From the March 1, 2017 edition of the Princeton Alumni Weekly.
As this edition of the PAW was going to press, we received news of President Trump’s executive order banning travel to the U.S. by citizens of seven Muslim-majority countries. The full global impact of this order is not yet clear, but it has caused disruption to the lives of thousands of individuals and families, including Princeton students, faculty, and alumni. I joined with 47 other college and university presidents in a letter urging the President to rectify or rescind this ban. In the meantime, I have chosen to publish this piece as originally written. It is both a celebration of the vibrant Muslim community on our campus and a statement of solidarity with all of those around the world who seek religious and political freedom. — C.L.E.
Early in January, I had the pleasure of attending a reception after our Muslim community’s Friday prayers. The day was cold and snowy, but the atmosphere inside Murray Dodge was warm and convivial as Princeton students, staff, and friends gathered together.
I had come to talk with Imam Sohaib Sultan and a group of undergrads, grad students, and recent alumni about their experiences at Princeton. Our lively discussion made clear to me that Princeton’s Muslim students feel at home here, relishing the freedom they have to participate fully in the life of the University and to practice their faith. Being a Muslim and a Princetonian is possible today in a way that it would not have been 50—or even 15—years ago. In recent decades, the University has taken significant steps to foster an environment of acceptance and support for the many religious traditions represented on our campus.
Some are remarkably simple accommodations that can make it much easier for students to be observant. For Muslim students, the installation of a footbath in Murray Dodge for ritual washing before prayer services and the availability of halal meat in dining halls are examples of accommodations that have had a significant impact. The introduction of four-year residential colleges nearly a decade ago and the development of other dining options has benefited some Muslim students along with others who prefer alcohol-free alternatives to Prospect Street for social life in their junior and senior years.
The University has also taken formal steps to support its religiously diverse student body by establishing chaplaincies for several growing communities. In 2008, Vineet Chander was hired as Princeton’s first Hindu chaplain, and Sohaib Sultan became its first full-time Muslim chaplain. Such positions are still rare on American college campuses today — indeed, Chander’s was the first institutionally supported Hindu chaplaincy in the United States. Sultan, who grew up in Indiana and was a college student on 9/11, brought experience as a journalist, author, and student advocate, in addition to his seminary training, to his role at Princeton. That broad experience has served him well over the past nine years in his work both to support the Muslim community on campus and to educate non-Muslims at Princeton and in the wider community about Islam.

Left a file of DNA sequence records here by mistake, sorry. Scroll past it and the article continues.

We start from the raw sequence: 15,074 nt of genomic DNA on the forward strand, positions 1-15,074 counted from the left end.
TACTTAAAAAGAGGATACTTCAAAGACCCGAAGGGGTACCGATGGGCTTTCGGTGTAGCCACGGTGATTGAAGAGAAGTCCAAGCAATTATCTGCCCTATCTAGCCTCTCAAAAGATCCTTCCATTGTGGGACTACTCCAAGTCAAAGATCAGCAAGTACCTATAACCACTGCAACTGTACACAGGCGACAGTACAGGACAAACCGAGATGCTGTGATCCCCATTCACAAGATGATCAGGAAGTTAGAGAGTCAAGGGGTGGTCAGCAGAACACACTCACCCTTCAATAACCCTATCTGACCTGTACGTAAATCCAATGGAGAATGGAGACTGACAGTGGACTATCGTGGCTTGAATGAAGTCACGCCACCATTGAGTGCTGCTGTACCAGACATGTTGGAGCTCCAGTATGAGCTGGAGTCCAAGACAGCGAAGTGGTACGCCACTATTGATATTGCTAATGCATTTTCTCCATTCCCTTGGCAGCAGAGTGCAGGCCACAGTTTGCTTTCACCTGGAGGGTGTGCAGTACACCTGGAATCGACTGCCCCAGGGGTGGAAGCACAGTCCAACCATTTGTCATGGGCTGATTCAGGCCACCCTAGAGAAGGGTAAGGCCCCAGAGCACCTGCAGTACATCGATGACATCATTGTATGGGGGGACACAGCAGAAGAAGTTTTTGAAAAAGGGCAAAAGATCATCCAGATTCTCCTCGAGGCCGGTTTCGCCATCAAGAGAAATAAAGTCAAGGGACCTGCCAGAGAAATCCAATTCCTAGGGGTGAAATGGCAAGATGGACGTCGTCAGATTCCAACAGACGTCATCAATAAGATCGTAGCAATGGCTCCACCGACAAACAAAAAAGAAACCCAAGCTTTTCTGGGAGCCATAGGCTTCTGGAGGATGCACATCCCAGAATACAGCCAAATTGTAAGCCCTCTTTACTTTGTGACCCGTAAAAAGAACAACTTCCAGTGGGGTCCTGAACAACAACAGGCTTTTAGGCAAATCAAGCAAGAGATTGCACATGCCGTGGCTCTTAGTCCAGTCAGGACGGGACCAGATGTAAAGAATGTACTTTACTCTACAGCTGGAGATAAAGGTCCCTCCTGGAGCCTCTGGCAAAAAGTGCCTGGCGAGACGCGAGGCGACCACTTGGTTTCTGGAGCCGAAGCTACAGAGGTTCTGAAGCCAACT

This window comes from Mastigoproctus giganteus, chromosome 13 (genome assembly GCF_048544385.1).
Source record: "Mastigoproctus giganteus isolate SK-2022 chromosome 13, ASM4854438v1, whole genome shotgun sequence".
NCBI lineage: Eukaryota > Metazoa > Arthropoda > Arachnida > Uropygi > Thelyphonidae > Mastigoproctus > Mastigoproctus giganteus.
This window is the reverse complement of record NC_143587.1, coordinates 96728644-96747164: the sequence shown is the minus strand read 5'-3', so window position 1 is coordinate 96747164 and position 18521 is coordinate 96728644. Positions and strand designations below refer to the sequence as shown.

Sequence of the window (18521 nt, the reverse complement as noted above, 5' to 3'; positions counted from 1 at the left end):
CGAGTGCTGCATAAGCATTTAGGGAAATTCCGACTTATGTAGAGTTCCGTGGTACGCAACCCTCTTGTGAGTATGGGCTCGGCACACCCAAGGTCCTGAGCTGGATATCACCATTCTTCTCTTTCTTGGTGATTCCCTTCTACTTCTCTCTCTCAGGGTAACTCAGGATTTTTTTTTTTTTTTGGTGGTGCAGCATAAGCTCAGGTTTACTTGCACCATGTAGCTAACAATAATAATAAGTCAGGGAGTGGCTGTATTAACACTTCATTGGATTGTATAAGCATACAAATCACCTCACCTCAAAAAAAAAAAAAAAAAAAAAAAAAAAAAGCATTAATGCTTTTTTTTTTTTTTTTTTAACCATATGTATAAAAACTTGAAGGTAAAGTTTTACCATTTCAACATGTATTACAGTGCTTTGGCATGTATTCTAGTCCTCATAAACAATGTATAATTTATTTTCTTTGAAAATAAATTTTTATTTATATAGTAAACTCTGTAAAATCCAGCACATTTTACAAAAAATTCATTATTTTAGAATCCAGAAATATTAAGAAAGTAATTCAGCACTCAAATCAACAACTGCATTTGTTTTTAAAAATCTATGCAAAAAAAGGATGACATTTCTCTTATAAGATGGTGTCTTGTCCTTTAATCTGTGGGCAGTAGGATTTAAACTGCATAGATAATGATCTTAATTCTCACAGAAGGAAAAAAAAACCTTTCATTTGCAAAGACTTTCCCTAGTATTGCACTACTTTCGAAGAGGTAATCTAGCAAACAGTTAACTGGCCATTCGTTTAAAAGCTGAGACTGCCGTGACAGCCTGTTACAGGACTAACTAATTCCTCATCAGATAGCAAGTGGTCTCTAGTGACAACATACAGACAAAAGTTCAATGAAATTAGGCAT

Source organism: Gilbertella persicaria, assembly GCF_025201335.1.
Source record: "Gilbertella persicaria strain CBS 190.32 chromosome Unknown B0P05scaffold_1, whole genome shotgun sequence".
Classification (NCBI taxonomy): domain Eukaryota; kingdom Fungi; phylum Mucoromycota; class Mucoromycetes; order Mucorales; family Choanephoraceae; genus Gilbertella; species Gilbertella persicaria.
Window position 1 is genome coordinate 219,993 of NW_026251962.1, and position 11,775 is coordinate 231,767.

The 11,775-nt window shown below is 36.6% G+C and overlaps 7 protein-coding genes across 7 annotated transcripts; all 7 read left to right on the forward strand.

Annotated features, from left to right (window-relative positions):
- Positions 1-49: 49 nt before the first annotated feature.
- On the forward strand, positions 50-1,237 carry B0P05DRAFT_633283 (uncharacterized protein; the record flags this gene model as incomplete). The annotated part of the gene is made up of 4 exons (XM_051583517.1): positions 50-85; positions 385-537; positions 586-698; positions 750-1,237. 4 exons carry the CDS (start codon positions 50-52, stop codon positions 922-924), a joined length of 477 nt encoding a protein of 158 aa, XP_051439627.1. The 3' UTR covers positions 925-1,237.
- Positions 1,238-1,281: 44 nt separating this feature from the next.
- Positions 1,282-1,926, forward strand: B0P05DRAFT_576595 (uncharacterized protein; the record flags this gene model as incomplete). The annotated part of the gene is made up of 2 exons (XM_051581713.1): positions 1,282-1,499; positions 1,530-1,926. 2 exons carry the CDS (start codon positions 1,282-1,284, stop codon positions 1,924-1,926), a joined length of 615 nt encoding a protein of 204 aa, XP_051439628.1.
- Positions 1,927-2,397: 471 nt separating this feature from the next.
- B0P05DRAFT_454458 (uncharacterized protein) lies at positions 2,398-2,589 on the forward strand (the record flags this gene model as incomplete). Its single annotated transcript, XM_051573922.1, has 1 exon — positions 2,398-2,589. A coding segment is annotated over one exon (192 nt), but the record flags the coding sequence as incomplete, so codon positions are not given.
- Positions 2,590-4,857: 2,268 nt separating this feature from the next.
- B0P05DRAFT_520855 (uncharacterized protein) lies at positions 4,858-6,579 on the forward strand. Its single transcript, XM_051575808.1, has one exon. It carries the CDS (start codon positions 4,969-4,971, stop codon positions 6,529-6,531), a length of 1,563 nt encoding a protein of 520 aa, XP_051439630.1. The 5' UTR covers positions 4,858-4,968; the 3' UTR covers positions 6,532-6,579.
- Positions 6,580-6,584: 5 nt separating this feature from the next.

With support from Dean of Religious Life and the Chapel Alison Boden and the Office of Religious Life, Imam Sultan has created programs like “Islam in Conversation,” which invites noted Muslim scholars, artists, and leaders to campus to engage with students and faculty on issues of faith and ethics in contemporary society. In a September 2016 event jointly sponsored with the James Madison Society, for example, Professor Robert George joined Shaykh Hamza Yusuf, a wellknown Islamic scholar, for a conversation about faith, public morality, and current affairs.
Muslim student groups are active on campus as well. The largest of these organizations, the Muslim Students Association, focuses on sustaining religious life and practice for its members while also educating the campus community; Princeton Muslim Advocates for Social Justice and Individual Dignity (MASJID) offers an outlet for students interested in contemporary justice issues.
I am pleased that Imam Sultan and Rabbi Julie Roth, the University’s Jewish chaplain, have developed a warm and collegial relationship that has helped them to build bridges between their faith communities. Princeton’s Muslim and Jewish groups have collaborated on campus dialogues. They have also made joint visits to Spain, where students studied interactions between Muslims and Jews that took place before 1492, and Detroit, where they did service projects and learned about the local Muslim and Jewish communities.
The vibrant, pluralistic Muslim community at Princeton today is a sign of how far the University has come from the days, many decades ago, when it was known for religious quotas and other exclusionary practices. Yet the existence of this community is also a fitting reminder of the ecumenism embedded in the University’s very foundation. Princeton’s Charter of 1746 is pointed in its admonition that Trustees not exclude “any Person of any religious Denomination whatsoever from … any of the Liberties, Privileges, or immunities of the … College.”
Princetonians can take pride in that radical language, and in the role that our alumnus James Madison later played in drafting the Constitution’s religion clauses. I have spent much of my scholarly career writing about religious freedom, and have frequently been impressed by the intense attachment to that ideal shared by Americans of widely varying faiths and political views. My meeting with Princeton’s wonderful Muslim community increased my appreciation for the religious diversity that we have achieved. It also reinforced my conviction that in these turbulent times all of us must be vigorous advocates of the principles of religious freedom and non-discrimination embedded in this nation’s history and laws. That is a role I happily embrace.